Thursday, August 25, 2011

Come on Irene - Real Preparations for Real Hurricanes

Here we go.

Earthquakes not withstanding, it's hurricane season.  And here comes one.  There are a lot of websites and news outlets prescribing a whole suite of stupid activities to prepare for the Zombiepacolypse this Cat II storm.  Let's keep it real.  You want to live through the storm.  Best way to do that is to understand how people DIE in storms, and then to understand what hurricanes actually do. 

First, let's look at how hurricanes actually affect people.

5. Getting blown away with the wind, out into the ocean

5. Roads impacted by flooding

4. Water supplies impacted by flooding

3. Dangerous flying debris

2. Structures impacted by flooding

1. Loss of electricity and/or other utilities.

Now, let's look at how people actually die in hurricanes (taken loosely from a CDC report on FL and AL deaths in Hurricane Katrina):
5. Suicide
4. Murder
3. Drowning (in street, building, car, or boat)
2. Non-drowning Trauma (building collapse, falling tree, car accidents, boat accidents, etc)
1. Various causes during hurricane cleanup activities

OK, people.  We can work with this.  Starting with #5.  Don't freaking kill yourself.  If you are on medication, please call your doctor and go pick up extra, BEFORE the storm hits. If you doubt your ability to withstand multiple extreme stressors, like your car being carried away by floodwaters as your house crumbles down, then please make arrangements to go stay with a friend or relative at least 12 hours before any hint of the storm has arrived.

He had my attention at "ugly woman" and "claw hammer."
And #4.  The murdering. Two great ways to avoid being murdered during a natural disaster are to NOT DO ANY STUPID SHIT TO OTHER PEOPLES' PROPERTY, and to be able to fully secure your own property, which includes, sadly, the ownership of large caliber firearms, gun oil, and ammunition.

I am quite serious about being able to secure your home.  Can someone easily climb in your windows if they are broken? If you live on the Atlantic coastal plain, you may want to look into that.  It's also a great time to move anything in a shed or clubhouse to a safer, drier, overall more safe location.  Why don't you run out today and buy some good chain, pad locks, some half sheets of plywood, and a battery powered drill with a few extra batteries?  If you are a landowner, you should already have those things on-hand.  Sorry to say.

#3. Drowning.  Y'all aren't gonna like this, but here it goes.  If a hurricane is "coming" but the rain has already started, DON'T DRIVE ANYWHERE.  PLAN TO BE AT HOME.  If your home is in any kind of flood zone, this would be a great opportunity to get away to somewhere dry and not floodplain-ey for a few days.  You need to leave.  In Maryland, I think we've had six "one hundred year storms" in the last 10 years.  Get the idea?  I don't care how good you can swim.  Your ass will drown quick as anything if you are swimming amongst any kind of heavy debris.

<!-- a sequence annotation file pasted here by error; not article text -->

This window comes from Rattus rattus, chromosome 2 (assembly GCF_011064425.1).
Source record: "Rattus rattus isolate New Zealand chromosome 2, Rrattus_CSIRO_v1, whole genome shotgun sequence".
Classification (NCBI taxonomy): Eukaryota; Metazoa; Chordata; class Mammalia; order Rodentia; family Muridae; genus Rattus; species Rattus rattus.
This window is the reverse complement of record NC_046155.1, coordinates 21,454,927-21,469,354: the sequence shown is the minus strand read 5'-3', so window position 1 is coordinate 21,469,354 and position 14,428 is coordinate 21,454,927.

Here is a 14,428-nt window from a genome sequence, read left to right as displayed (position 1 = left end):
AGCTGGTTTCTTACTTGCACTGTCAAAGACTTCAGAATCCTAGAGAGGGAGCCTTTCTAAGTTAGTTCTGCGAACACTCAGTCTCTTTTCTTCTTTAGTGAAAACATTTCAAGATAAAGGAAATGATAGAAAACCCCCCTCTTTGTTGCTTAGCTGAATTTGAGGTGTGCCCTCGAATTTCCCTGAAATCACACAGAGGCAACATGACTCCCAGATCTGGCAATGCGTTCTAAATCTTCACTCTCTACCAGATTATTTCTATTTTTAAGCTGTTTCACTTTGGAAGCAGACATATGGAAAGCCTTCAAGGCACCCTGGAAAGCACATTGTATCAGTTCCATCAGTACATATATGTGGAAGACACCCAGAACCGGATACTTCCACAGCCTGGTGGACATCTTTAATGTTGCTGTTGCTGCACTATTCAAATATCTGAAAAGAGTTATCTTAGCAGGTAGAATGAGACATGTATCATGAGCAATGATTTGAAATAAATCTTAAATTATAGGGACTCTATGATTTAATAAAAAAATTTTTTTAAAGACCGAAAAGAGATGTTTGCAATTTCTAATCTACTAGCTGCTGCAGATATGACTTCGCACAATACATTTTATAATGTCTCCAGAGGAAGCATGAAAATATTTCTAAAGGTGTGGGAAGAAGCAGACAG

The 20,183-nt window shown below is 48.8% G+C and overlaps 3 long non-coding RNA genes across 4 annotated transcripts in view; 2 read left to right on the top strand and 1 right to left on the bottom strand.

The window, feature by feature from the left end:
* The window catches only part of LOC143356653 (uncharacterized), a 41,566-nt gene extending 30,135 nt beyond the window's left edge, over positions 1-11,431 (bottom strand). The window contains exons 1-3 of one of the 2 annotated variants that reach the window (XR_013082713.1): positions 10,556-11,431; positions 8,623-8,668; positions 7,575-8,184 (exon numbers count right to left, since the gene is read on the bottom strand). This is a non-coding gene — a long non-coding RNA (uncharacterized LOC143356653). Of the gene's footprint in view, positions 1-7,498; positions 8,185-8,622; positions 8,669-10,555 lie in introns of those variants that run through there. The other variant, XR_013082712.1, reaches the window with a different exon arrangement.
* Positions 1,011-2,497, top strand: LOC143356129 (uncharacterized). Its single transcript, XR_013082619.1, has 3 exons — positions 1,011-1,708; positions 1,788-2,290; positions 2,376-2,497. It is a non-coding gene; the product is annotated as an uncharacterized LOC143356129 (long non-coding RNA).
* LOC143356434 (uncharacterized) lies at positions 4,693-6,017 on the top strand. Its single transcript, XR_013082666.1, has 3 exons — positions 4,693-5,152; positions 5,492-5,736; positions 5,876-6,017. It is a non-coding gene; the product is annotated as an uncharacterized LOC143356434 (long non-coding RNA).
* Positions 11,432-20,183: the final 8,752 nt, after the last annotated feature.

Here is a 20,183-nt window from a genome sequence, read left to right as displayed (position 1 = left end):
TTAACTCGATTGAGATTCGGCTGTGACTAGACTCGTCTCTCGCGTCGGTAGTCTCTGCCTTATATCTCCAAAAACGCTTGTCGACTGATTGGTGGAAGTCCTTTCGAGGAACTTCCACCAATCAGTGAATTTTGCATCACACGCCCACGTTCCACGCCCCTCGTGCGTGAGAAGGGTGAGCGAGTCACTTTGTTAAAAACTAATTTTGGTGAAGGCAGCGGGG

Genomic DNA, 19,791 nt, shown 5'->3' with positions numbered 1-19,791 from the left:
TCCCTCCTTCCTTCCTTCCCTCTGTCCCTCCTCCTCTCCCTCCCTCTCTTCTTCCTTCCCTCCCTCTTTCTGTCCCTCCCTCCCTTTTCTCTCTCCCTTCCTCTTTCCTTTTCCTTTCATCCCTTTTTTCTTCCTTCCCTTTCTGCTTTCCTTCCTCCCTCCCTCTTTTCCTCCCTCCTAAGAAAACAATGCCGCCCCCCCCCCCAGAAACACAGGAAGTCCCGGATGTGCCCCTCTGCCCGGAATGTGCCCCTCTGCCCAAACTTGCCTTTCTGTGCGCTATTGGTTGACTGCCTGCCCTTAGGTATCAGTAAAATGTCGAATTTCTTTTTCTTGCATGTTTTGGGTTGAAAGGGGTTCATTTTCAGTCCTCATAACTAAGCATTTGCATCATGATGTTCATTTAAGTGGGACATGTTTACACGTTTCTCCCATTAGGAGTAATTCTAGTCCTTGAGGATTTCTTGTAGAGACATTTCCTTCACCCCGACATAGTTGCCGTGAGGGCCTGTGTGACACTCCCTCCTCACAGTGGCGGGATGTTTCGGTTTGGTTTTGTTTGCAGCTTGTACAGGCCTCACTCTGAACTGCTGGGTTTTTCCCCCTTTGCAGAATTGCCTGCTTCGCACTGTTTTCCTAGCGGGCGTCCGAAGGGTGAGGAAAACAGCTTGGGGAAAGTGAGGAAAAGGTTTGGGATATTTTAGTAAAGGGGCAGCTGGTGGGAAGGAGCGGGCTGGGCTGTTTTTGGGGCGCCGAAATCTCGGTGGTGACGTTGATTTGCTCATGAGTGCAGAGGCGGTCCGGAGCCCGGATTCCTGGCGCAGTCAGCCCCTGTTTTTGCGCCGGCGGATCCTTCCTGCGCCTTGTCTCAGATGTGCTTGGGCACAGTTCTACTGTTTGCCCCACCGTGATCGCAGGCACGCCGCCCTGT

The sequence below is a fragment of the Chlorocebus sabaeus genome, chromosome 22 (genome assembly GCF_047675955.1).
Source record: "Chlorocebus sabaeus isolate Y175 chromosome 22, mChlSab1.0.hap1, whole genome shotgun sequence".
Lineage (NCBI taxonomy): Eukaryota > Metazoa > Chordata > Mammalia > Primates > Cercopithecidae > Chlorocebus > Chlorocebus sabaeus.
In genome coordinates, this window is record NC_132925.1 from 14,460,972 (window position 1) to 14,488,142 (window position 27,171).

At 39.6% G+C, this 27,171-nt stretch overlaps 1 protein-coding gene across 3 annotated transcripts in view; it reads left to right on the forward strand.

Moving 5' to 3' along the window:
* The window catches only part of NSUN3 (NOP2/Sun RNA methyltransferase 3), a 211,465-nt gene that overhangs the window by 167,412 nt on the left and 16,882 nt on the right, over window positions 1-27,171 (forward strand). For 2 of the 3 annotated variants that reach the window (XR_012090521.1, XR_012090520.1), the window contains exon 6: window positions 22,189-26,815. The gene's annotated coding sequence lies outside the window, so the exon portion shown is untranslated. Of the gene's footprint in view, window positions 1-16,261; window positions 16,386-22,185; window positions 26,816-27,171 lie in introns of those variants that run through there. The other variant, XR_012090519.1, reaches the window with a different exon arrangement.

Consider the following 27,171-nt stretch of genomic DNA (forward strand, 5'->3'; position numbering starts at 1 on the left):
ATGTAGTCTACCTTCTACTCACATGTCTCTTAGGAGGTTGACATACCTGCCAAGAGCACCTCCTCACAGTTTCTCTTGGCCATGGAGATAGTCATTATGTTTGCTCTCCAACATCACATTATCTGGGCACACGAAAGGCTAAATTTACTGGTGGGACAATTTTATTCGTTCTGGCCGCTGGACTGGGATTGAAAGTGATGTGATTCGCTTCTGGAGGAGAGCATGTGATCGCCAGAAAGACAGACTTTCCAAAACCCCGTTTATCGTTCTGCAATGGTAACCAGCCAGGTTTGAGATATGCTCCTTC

#2.  Don't get crushed.  If the wind is still blowing, and that tree "looks like" it will fall on your house, guess what, that's gonna happen regardless.  Don't go cutting trees down in a hurricane, because your dumb ass will get killed by a totally different tree falling down at the same time.

If your house is not stable, go somewhere else before the storm gets there.  If your roof has issues and you've "been meaning" to replace it, go somewhere else.  If your house wouldn't be a safe place to live for up to a week without power, you need to go somewhere else. Before the storm.

1. Clean-up deaths.  Man, this is tough, because here at River Mud we are very community minded.   But please be careful.  If insurance is going to cover it, let them.  Unless someone is literally dying and needs extreme, immediate assistance, just take it slow.  Or call a contractor.

Somebody, somewhere, probably thinks you are a decent human being.  Don't mess it up by doing some dumb crap or not being prepared with the basics.  Remember that the two most likely things you will encounter will be 1) roads blocked by trees/flooding and 2) power outage.   That means a protracted time at home.  NOAA/NHC's check list is a good one - check it out. 

Good luck out there! Don't do anything stupid!


Unknown said...

Good luck to you guys!

Kirk Mantay said...

Hopefully just rain and power outages for us!

Map Monkey said...

Great advice, Swampy! I am preparing up here at the lakehouse, especially for the power outages that occur up here with the least provocation, and bringing in objects that are likely to start flying in high winds. There's nothing I can do at this point about the big-ass old trees that surround the house, so hopefully they will keep their 100+-year old roots in the ground and not crash down on us! (the REALLY dead one was cut down last year, so that's good). Hope it is not as terrible as they are predicting. Joseph is amused a little bit, because he lived through Gilbert on Jamaica (and countless earthquakes for that matter, where real damage was done to his home down there). But he is taking it seriously being somewhat of an alarmist. We have to hope for the best.

gorckat said...

I really dig your blog and this sort of practical advice is one of the reasons why.

Guess its too much to hope at this point for Saturday morning to be clear enough to keep my plans for my first time fly fishing...does wading in a stream in a thunderstorm looking for trout come under #3- Drowing? :P

dennfinn said...

I know prep for natural disasters shouldn't make my day - but this just did! I needed a laugh.

LB @ Bullets And Biscuits said...

Ah yes, it has been a fun week around here! between the earthquake and hurricane...can you say OVERTIME and MEAL TICKETS!

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